Tuesday, 7 February 2012
Powers of entry and RIPA
HW left a comment on my recent post on "Powers of entry". This was rather too long to publish in the comments box, and I felt that the points HW has raised are of sufficient importance to be given their own post in the body of the blog.
HW writes: “Thanks for posting about this case [see the previous post on this topic]. I have attempted to research rights of entry in the past. I get reports of people essentially being harassed by planning officers who repeatedly make visits under these powers with no warning or notification and after the visit no enforcement action is taken, yet they still continue to make repeated unannounced visits whether or not more development has taken place. Certainly, there must be limits to their rights of entry and it seems that in this case the magistrates agreed that there are limits. Is there a way to read online about the decision taken by this court?
Another question is where do rights of entry end and surveillance under RIPA begin? Many people report planning officers are "spying" on them - systematically making unannounced visits without making themselves known on the property and covertly photographing (sometimes with telephoto lenses) and observing owners covertly even though the owners are present on the property. The legislation is quite clear that when exercising rights of entry the officer must produce written authorisation and identification when asked for it. This suggests these elements are conditions that must be met if required by the owner in order for the officer to exercise these rights legitimately and therefore, they are required to make themselves known to the owner or occupier who is present. Repeated covert behaviour of this sort seems to me to come under RIPA, not "rights of entry" for which an entirely different authorisation is required.
What is "written authorisation" in your opinion? Some planning authorities claim certain officers are delegated these powers and these officers carry identification cards only and some of these ID cards say on the back they have been delegated powers of rights of entry. Is this sufficient in your opinion?”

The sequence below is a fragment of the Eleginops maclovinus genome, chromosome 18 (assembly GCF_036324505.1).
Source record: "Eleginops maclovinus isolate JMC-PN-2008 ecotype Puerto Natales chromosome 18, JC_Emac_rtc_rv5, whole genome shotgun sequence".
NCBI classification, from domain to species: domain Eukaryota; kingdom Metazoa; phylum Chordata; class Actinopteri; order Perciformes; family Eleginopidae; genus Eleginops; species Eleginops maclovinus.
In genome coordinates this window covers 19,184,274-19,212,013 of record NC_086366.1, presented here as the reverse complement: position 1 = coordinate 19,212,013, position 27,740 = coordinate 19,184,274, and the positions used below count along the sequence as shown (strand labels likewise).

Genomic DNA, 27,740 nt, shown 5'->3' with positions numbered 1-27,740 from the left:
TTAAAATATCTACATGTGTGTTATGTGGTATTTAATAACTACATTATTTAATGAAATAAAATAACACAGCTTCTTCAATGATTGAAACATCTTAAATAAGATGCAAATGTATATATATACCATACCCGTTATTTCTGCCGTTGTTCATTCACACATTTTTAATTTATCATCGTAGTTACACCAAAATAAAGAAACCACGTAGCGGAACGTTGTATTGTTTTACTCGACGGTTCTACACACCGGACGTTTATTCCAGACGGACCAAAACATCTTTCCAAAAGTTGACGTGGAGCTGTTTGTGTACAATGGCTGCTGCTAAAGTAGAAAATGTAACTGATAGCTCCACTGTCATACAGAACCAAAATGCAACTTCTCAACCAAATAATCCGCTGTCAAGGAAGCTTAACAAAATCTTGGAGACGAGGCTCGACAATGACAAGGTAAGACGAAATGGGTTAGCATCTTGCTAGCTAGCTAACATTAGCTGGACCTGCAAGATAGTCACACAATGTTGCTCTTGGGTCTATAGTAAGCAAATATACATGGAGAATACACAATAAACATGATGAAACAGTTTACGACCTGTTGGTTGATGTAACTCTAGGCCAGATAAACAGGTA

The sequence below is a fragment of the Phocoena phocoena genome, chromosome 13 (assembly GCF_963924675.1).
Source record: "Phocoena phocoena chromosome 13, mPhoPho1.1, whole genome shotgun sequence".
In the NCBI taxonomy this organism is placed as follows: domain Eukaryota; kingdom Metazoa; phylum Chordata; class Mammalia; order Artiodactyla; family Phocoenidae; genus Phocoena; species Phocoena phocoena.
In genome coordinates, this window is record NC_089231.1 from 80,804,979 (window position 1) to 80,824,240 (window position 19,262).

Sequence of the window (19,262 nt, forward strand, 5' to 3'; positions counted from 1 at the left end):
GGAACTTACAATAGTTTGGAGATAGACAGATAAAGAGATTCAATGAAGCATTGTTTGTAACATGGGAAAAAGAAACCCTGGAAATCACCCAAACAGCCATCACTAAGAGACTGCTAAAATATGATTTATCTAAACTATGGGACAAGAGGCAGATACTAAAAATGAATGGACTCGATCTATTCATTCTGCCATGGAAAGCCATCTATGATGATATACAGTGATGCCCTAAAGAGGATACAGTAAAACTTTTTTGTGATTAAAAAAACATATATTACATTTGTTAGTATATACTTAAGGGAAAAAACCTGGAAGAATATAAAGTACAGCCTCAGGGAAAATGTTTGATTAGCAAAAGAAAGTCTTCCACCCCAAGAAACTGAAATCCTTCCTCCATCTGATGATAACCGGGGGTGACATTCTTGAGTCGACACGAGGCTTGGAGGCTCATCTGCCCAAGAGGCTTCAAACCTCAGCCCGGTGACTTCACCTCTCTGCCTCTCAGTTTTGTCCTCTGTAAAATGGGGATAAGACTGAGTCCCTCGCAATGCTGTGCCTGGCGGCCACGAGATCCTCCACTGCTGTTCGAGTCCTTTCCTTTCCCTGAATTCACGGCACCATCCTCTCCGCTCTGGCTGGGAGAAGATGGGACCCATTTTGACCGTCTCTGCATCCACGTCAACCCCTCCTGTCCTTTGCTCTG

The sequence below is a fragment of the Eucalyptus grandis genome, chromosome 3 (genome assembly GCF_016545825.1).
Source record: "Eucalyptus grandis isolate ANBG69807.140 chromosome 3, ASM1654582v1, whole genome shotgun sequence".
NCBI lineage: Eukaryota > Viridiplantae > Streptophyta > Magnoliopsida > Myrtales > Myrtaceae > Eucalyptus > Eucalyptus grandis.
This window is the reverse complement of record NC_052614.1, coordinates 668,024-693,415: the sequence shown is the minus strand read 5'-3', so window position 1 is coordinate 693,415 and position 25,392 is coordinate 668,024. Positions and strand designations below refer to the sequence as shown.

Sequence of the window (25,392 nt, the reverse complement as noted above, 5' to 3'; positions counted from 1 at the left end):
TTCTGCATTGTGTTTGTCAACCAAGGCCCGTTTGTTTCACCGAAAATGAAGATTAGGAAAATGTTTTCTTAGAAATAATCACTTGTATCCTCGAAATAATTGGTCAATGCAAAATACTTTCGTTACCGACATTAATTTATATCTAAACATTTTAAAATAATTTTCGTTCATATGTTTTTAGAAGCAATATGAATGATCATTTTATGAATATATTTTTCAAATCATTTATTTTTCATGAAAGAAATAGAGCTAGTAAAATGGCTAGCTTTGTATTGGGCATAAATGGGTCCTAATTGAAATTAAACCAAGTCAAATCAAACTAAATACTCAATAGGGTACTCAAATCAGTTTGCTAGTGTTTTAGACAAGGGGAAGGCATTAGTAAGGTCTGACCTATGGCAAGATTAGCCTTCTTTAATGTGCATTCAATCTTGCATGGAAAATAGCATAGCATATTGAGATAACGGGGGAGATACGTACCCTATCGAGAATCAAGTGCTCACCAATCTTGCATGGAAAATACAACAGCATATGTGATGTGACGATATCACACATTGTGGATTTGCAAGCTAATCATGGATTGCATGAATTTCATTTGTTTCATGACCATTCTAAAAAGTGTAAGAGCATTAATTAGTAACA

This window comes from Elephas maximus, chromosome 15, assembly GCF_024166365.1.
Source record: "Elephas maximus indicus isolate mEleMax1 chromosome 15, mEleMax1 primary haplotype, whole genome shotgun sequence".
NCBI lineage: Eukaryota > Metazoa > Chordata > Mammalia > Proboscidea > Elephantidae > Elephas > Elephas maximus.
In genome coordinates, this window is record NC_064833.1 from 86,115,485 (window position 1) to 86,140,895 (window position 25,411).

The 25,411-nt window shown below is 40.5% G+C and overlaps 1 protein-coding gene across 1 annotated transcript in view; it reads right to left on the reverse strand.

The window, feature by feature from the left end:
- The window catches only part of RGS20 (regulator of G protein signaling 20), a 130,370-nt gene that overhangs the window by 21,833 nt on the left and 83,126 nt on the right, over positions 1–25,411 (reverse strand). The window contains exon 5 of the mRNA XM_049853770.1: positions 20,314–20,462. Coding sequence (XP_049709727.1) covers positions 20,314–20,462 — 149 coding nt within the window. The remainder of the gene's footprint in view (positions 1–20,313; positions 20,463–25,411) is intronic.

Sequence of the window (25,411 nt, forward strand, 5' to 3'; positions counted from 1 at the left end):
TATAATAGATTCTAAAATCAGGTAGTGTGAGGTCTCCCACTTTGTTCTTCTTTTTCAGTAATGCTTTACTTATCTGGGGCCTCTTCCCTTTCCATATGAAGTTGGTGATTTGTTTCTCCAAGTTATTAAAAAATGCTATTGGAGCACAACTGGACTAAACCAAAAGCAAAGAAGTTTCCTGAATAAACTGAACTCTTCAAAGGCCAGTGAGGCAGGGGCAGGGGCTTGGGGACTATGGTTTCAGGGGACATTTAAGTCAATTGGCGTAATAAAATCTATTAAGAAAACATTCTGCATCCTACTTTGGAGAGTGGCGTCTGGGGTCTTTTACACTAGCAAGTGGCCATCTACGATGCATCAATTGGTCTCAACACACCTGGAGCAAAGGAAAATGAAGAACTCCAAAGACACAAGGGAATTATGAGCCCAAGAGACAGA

I have not previously had to consider the point HW has identified, although a client very recently complained to me of repeated visits by planning officers, and I referred him to the recent case which came before the Abergavenny bench. The only reports of this decision that are available are press reports (for example http://www.bbc.co.uk/news/uk-wales-south-east-wales-16694043 and http://www.dailymail.co.uk/news/article-2090691/Millionaire-wins-right-ban-planning-inspectors-nosing-home.html - these are not links, but you can copy and paste them into your web browser). A magistrates’ court is not a court of record, so their decisions are not formally recorded, nor are their decisions of any precedent effect. I was careful for that reason to explain in my original commentary on the case that no great reliance can be placed on this decision (which might yet be subject to appeal by the LPA); it is simply an example of a court declining to issue a warrant when they feel there is no justification for doing so.
I believe that HW may have a point in what he says about RIPA, and it is something which we do perhaps need to consider, and which LPAs in particular need to take on board. I acted for a defendant a few years back against a prosecution for display of an advertisement in breach of the Control of Advertisements Regulations (which took the form of signage on a pub). We were all set to defend the action when the LPA suddenly withdrew the case, because they realised they had failed to comply with the requirements of RIPA in gathering the evidence on which the prosecution was based. HW also makes some valid points about other aspects of the power of entry. There is reason to believe that this power is being abused in some instances.
Enforcement action in the planning context is, of course, of a different nature than criminal investigations, and arguably the gathering of evidence as part of an investigation leading to the service of an enforcement notice would not need to comply with RIPA. But in view of what HW has said, we should perhaps reconsider the matter to see whether and, if so, in what circumstances certain aspects of RIPA might possibly become applicable.
© MARTIN H GOODALL (with acknowledgements to HW for his contribution)